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My Lords, I have some sympathy with the points made, but I wish this amendment could have been debated in the group of amendments we had on the entitlement to vote, because I do not really want to move away from the principle I articulated before. Not everyone wants to lose the status of their nationality. For example, my husband does not want to give up his Spanish citizenship, which he may have to do. A number of European countries have started to change but they did not allow dual nationality. A lot of people could lie about that, but he does not want to give it up. I certainly do not want to give up my nationality.

When we were in the EU, we were in the comfortable position of being, as we used to describe ourselves, EU citizens; we could locate and meet our families in our respective countries with ease. Now that has changed and we accept that, but I do not quite understand why we do not accept that there is a settled status, where someone has lived in the country for 27 years, paid tax, national insurance and everything else—they have taken the responsibility of a citizenship—but for one reason or another do not want to take formal citizenship, and why that should preclude them from having the right to vote.

It is crazy that, as I mentioned, an Australian student who comes over for their OE can immediately apply for the right to vote. I would rather the debate focused on what entitles somebody to vote. We have talked about taxation, we have talked about responsibility, and I say that clear levels of residence should establish some basic rights, so that we treat people who live here equally, and when they contribute to the success of our country we should acknowledge that.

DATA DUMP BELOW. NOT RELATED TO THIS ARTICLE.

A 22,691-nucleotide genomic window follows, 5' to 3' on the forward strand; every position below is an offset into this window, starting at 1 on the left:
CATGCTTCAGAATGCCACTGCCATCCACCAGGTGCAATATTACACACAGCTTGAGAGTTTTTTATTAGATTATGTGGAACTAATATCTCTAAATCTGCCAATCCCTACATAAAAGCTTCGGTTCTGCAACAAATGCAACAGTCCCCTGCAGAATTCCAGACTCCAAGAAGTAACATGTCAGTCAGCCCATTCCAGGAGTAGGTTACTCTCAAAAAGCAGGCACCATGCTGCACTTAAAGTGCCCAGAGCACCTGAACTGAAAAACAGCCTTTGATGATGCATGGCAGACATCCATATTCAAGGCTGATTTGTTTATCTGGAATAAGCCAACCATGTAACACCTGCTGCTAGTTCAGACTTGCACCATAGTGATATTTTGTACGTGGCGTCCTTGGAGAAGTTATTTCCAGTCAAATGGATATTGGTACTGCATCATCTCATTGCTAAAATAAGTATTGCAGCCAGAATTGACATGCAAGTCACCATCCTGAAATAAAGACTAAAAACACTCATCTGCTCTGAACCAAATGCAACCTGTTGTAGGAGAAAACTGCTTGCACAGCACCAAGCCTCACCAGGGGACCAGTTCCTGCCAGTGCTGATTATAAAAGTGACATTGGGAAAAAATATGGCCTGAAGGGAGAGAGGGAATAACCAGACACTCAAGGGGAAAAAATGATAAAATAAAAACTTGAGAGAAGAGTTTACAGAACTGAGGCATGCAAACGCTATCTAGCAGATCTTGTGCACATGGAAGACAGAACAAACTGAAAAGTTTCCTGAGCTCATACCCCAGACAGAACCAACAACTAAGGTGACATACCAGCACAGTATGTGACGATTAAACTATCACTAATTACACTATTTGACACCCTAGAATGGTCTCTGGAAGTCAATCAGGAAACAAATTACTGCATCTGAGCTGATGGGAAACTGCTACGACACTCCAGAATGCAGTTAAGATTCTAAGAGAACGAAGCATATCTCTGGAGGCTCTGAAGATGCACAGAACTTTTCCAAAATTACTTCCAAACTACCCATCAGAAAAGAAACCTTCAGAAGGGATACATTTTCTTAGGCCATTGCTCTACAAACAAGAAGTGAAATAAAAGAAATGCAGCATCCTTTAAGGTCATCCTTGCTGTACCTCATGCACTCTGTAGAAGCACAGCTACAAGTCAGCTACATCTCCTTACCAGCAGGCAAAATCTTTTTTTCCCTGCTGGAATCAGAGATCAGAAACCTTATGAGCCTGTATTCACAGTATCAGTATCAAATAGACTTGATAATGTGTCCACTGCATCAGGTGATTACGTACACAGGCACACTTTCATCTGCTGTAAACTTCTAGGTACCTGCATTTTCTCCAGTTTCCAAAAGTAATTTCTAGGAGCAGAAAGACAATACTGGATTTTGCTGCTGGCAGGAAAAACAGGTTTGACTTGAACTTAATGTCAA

I come back to what the noble Lord, Lord Green, said. One of the issues his amendment ought to probe and cause us to think about is: what is a British citizen? He says that British nationals (overseas) are not included. We can make commitments suddenly; for example, we made a commitment to Hong Kong citizens who are BNOs because of the breach of an international agreement. I have no doubt that in future, as we have done in the past, we will want to protect our legacy. The noble Lord, Lord Desai, spoke about the legacy of British Empire, which of course we cannot ignore, and things have changed.

I welcome the fact that the noble Lord, Lord Green, has tabled this amendment but we need to consider it in the light of all the amendments we have had on the right to vote and what the qualifications are. I do not think we should ignore residency.